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FA Chairman Greg Dyke admits grass roots football in crisis

Greg Dyke, 67, told the BBC he wanted to invest £250m in new training facilities and improve English coaching standards and admitted the game is in crisis at grass roots level.

However, his plan to add Premier League B teams into the Football League is in doubt after a report said the reaction from clubs was "not favourable".

"If you go to Germany or Holland we are miles behind in terms of facilities and the number of coaches," said Dyke.

"It is clear we have a real problem with pitches. Local authorities' budgets are being squeezed and most of the pitches are owned by them," added Dyke, speaking as the FA Commission issued its second report after a year-long look at improving English football.

"The maintenance of these pitches is not as good as it used to be and over the last two years there have been swathes of games called off, so it's a real issue.

"There's a degree of crisis in what's happening in grassroots football. Facilities are being lost and local authorities have come to us and said 'what can we do about it?'"

Dyke, who has set the England national team the target of winning the World Cup in 2022, wants to create football "hubs" in 30 cities by 2020 and increase the number of top-quality 3G artificial grass pitches in urban areas by 130% to more than 500.

A pilot scheme was unveiled in Sheffield on Friday and will be followed by similar schemes in Birmingham and Liverpool.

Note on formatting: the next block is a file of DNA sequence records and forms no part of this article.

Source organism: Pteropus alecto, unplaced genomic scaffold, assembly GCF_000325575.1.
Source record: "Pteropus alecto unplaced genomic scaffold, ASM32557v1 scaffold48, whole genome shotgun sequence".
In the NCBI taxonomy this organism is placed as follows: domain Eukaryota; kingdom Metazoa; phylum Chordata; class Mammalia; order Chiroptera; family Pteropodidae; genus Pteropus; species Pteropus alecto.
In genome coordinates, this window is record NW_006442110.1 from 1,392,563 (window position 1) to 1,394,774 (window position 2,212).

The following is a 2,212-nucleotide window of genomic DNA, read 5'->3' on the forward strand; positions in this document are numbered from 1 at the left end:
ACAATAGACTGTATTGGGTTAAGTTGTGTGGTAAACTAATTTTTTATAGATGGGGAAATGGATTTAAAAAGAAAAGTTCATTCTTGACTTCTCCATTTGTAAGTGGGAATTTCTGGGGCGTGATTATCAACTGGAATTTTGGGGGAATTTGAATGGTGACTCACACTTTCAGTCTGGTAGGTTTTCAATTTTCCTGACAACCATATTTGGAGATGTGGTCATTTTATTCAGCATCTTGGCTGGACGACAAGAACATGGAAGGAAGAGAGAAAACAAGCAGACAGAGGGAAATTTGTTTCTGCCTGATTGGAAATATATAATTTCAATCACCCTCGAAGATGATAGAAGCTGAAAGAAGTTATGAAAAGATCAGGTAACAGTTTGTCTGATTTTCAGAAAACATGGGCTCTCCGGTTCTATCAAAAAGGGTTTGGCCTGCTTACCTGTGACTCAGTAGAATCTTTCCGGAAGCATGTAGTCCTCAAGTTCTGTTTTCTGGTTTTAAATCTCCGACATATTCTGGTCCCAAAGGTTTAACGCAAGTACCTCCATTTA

It is likely to cost about £50m a year to reach the required target by 2020 - but Dyke is confident the scheme will find plenty of backers, including the Premier League, local government and private companies.

"We will put some money in, and we hope government will put some in and local authorities will as well," added Dyke.

"The Premier League already puts money into football facilities, but we hope that will increase as the years go on. We're building 25 of these pitches a year but we need at least 100 a year."

Premier League chief executive Richard Scudamore said: "We were consulted by the FA chairman's England Commission as part of its research into the provision of grassroots facilities and coaching, and welcome proposals to enhance both areas.

"Getting this right is imperative to the good health of the game at all levels - players like Raheem Sterling and Calum Chambers have to start off somewhere.

"The Premier League and our clubs will keep playing our part to help ensure the provision of top-quality facilities and coaching is delivered where it is needed most and will have greatest impact."

Artificial pitches The Football Association is keen to increase the number of artificial pitches in urban areas

Sports minister Helen Grant added: "I welcome the FA's plans to strengthen the game at the grassroots through improved facilities and coaching.

"I'm keen to see what more we can do to help further improve the nation's facility stock, putting 3G pitches in places that need them most, and I am continuing discussions with the football authorities."


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